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Yuvraj Singh’s nightmarish innings in the World T20I 2014 final may have dealt a cruel blow to his career. However, Arunabha Sengupta looks at some bright spots that still linger, what seems to be a bleak future for the left-hander.
It was a 21-ball nightmare. Every moment of the glacial knock sucked the life out of the Indian innings, nullifying the tremendous work done at the other end by Virat Kohli. One of the hardest hitters of the cricket ball pushed, prodded and poked for a horrifying half-hour before chipping a full toss down the throat of long-off.
The Sri Lankan strategy was superlative, the plan executed to perfection by every bowler. Yet, it was more than evident that Yuvraj Singh was woefully out of touch. The man who had brought sparked off enthusiasm for the format by hitting Stuart Broad for six sixes in the first edition of the tournament now seemed a sad, stagnant, shadow of himself. Not only did was his innings was one of the major reasons for the less than ordinary score put up by India, it was essayed under the merciless glaring spotlight of the World Cup final, with millions glued to every moment of the game.
The man who had come good at every crucial juncture during the triumphs of World T20I 2007 and the World Cup 2011 could not have chosen a worse moment to fail. The stigma will follow him for long. The match-winning player that he has been, he will not forget in a hurry that the loss in the finals had a lot to do with his failure to force the pace — to be precise, his inability to middle anything at all.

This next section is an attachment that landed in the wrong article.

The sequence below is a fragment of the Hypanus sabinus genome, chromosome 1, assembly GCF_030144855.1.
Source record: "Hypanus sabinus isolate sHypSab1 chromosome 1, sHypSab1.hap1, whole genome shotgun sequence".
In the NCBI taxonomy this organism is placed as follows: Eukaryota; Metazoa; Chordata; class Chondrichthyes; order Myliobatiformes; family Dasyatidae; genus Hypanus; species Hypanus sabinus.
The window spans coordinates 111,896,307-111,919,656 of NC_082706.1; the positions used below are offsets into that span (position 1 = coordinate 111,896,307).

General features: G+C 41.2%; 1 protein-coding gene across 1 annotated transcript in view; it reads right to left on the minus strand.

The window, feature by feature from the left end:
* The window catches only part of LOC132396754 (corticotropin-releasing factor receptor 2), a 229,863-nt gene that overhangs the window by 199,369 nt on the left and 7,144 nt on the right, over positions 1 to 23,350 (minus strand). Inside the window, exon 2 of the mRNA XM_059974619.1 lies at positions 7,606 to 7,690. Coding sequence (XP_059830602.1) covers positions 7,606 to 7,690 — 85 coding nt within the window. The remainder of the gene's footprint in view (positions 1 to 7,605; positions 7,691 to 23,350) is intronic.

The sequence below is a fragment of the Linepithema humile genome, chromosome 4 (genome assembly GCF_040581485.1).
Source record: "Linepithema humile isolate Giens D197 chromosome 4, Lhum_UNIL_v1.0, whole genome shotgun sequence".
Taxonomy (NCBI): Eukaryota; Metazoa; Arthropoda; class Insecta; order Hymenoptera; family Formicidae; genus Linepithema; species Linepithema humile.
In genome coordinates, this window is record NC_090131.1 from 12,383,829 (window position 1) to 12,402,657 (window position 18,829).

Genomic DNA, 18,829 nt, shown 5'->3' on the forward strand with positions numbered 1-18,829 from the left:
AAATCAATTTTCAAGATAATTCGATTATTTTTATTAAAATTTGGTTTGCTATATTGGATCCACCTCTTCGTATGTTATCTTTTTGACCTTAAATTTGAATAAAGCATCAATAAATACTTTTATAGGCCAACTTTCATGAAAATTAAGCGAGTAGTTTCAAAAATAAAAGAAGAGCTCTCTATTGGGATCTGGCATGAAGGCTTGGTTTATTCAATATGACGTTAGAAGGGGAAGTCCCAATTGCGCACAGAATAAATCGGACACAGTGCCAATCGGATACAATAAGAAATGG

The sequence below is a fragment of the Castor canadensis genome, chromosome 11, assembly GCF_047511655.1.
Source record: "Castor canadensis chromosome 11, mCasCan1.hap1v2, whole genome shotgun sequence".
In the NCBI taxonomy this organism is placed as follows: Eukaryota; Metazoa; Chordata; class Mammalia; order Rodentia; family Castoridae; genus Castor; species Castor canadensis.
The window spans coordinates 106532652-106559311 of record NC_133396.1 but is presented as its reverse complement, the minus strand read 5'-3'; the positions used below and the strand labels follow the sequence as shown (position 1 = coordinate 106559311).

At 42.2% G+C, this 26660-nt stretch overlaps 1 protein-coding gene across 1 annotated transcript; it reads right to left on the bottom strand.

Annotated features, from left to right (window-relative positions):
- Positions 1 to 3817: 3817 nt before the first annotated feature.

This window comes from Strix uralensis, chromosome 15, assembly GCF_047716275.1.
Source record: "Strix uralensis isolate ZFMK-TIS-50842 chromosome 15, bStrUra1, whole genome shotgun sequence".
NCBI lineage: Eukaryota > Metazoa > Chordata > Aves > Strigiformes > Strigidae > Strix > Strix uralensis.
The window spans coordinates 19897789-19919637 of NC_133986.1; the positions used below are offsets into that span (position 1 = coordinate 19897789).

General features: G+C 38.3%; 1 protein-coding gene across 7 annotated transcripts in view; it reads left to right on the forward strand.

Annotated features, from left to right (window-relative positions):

It has nothing to do with that group of worthless, idiotic morons pelting stones at his Chandigarh house and returning with the self-satisfied smugness of the archetypal Indian ‘cricket lover’. A man who engineered those breath-taking moments of 2007 and 2011 will always be pained by his failure at this pivotal moment. He will very well understand that his name will forever remain associated with the defeat. International sports can be cruel.
However, if we step away from all the sound and subsequent fury and look at the situation objectively,what can we infer about the career of this stalwart performer? Has the painstaking innings ended his days as an Indian cricketer?
Bleak but with a silver lining
It is true that Yuvraj is a fighter to the core. I need not repeat that he performed his dazzling feats during the 2011 World Cup when the deadly cancer was spreading through his system. He suffered bouts of vomiting, then attributed to the tension built around the tournament, and yet came out to deliver the goods again and again.
However, after his victorious battle with cancer and his memorable return against New Zealand in September 2012, the figures are not too flattering. If we look at some numbers the picture painted is indeed bleak – but there are aspects that hint that not all may be over for the man. He has been in and out of the One Day side, managing just two fifties in 19 matches, and scoring at an average of 18.53.